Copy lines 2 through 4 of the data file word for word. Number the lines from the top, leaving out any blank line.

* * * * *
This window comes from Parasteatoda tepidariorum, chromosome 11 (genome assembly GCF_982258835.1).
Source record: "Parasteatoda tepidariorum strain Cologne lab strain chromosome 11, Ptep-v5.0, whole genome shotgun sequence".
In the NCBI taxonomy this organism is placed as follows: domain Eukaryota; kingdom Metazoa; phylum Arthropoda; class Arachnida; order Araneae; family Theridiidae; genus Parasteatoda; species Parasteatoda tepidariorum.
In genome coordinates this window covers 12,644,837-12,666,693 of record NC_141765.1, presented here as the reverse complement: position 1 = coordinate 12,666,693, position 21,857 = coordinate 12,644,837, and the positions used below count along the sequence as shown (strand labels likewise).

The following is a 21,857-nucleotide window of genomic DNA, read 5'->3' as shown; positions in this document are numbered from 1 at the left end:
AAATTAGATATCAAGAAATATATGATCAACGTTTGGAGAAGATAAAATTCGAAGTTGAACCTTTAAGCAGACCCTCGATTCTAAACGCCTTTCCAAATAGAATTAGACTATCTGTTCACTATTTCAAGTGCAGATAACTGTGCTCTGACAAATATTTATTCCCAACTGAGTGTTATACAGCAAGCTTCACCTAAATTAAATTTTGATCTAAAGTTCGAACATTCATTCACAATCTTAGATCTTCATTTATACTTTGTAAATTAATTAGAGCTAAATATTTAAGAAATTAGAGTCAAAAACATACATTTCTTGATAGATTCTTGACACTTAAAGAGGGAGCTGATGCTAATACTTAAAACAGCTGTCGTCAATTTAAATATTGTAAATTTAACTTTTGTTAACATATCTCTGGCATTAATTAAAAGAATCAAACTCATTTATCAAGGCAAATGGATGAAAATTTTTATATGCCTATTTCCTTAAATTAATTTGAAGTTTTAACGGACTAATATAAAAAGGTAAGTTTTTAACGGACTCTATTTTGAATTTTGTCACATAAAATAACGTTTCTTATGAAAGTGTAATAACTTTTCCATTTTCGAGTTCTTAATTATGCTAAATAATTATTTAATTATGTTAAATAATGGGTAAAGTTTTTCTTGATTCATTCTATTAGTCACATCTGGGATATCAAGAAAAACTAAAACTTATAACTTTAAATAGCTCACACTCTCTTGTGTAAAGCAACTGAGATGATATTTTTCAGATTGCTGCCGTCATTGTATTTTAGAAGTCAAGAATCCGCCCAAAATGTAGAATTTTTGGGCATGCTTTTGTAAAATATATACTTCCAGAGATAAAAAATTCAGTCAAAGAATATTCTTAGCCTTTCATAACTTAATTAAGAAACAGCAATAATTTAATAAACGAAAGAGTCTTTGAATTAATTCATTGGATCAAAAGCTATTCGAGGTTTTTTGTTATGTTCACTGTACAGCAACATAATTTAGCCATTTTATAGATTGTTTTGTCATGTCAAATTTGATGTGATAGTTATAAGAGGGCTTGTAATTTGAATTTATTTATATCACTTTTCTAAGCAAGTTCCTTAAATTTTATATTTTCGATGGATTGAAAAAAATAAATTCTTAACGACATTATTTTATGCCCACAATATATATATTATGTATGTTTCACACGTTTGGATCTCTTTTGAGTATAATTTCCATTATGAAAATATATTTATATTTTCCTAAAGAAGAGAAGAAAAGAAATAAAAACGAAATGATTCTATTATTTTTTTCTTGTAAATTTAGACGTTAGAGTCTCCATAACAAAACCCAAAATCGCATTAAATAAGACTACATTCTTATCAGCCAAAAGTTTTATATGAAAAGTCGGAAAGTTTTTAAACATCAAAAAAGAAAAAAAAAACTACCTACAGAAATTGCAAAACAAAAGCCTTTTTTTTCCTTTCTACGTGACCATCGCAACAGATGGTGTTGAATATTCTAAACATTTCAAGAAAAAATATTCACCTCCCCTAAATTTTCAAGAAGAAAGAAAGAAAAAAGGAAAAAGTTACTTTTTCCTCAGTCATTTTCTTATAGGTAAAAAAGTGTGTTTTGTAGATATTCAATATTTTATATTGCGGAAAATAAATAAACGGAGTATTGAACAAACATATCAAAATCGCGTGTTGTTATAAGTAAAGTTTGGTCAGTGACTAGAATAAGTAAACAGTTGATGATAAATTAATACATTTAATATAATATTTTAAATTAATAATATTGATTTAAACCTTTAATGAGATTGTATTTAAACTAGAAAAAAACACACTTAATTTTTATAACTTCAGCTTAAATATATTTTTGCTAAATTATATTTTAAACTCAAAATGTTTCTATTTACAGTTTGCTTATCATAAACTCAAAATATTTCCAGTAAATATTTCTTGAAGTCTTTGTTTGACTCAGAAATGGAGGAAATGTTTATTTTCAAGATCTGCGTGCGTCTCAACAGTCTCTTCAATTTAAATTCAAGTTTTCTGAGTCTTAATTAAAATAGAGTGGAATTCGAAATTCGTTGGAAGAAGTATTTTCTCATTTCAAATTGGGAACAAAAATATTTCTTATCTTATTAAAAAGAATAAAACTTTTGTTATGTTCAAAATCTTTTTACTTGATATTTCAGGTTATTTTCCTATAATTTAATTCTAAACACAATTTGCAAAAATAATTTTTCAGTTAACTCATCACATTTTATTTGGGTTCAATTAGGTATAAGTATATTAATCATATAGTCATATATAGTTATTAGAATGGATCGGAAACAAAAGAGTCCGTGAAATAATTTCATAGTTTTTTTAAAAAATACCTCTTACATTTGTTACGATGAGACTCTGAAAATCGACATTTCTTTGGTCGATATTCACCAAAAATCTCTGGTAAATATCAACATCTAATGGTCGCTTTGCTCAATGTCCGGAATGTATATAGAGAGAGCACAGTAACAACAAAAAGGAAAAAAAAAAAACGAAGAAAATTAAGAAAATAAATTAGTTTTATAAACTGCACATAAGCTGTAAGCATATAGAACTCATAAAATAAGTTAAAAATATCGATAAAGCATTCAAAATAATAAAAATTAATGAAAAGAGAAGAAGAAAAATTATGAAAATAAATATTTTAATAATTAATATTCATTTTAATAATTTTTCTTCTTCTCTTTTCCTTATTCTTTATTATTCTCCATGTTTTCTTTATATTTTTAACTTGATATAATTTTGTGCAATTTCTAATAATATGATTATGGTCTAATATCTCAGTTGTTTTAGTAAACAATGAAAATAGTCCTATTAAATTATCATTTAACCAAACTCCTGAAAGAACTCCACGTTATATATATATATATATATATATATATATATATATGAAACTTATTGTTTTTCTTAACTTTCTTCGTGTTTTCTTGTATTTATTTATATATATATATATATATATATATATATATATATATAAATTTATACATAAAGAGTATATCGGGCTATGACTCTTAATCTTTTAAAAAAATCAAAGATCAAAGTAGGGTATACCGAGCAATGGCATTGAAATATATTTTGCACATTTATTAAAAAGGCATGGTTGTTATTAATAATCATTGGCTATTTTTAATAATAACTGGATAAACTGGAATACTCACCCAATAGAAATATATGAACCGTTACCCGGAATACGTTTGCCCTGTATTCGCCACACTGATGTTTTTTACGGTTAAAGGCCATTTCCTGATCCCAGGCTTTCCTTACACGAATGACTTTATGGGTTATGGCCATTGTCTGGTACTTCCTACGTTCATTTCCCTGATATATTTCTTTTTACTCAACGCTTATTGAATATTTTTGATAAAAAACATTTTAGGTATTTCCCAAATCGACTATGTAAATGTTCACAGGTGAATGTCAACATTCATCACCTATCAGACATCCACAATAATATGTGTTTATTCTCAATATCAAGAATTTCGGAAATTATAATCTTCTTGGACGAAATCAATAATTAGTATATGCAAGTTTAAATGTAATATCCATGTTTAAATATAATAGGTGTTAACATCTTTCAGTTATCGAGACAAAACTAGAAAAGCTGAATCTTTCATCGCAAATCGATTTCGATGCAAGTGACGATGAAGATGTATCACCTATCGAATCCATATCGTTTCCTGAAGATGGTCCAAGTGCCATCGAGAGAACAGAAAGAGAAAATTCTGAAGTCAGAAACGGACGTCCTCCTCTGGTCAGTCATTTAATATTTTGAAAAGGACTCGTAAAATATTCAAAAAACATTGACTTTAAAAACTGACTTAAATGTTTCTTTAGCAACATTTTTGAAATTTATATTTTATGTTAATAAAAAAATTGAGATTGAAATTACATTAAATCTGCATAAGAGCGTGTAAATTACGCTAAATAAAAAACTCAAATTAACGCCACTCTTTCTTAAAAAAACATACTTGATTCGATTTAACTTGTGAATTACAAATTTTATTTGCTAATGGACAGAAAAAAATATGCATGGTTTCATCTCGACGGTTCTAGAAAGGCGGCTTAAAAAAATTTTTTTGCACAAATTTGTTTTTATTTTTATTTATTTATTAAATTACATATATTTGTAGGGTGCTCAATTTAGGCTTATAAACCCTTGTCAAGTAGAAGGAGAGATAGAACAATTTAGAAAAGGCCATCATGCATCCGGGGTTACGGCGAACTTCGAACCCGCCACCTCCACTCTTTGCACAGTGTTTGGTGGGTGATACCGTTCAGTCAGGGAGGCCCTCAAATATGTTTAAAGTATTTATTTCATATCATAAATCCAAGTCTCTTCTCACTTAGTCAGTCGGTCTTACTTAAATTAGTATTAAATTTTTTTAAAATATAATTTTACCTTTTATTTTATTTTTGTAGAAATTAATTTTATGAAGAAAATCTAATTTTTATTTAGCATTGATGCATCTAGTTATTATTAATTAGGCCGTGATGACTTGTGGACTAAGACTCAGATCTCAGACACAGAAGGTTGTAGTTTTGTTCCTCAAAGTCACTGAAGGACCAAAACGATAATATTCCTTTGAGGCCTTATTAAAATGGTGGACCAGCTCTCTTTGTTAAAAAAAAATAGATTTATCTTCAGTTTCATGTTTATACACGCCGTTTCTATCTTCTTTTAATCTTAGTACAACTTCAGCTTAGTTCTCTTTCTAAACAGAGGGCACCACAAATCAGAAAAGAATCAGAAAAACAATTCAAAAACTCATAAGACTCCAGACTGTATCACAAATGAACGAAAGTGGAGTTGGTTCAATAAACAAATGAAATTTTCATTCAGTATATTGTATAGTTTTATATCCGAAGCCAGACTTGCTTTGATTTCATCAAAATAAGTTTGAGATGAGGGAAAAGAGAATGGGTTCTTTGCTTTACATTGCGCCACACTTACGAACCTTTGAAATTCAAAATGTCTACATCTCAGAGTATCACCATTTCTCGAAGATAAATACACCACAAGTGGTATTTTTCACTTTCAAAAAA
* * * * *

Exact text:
Source record: "Parasteatoda tepidariorum strain Cologne lab strain chromosome 11, Ptep-v5.0, whole genome shotgun sequence".
In the NCBI taxonomy this organism is placed as follows: domain Eukaryota; kingdom Metazoa; phylum Arthropoda; class Arachnida; order Araneae; family Theridiidae; genus Parasteatoda; species Parasteatoda tepidariorum.
In genome coordinates this window covers 12,644,837-12,666,693 of record NC_141765.1, presented here as the reverse complement: position 1 = coordinate 12,666,693, position 21,857 = coordinate 12,644,837, and the positions used below count along the sequence as shown (strand labels likewise).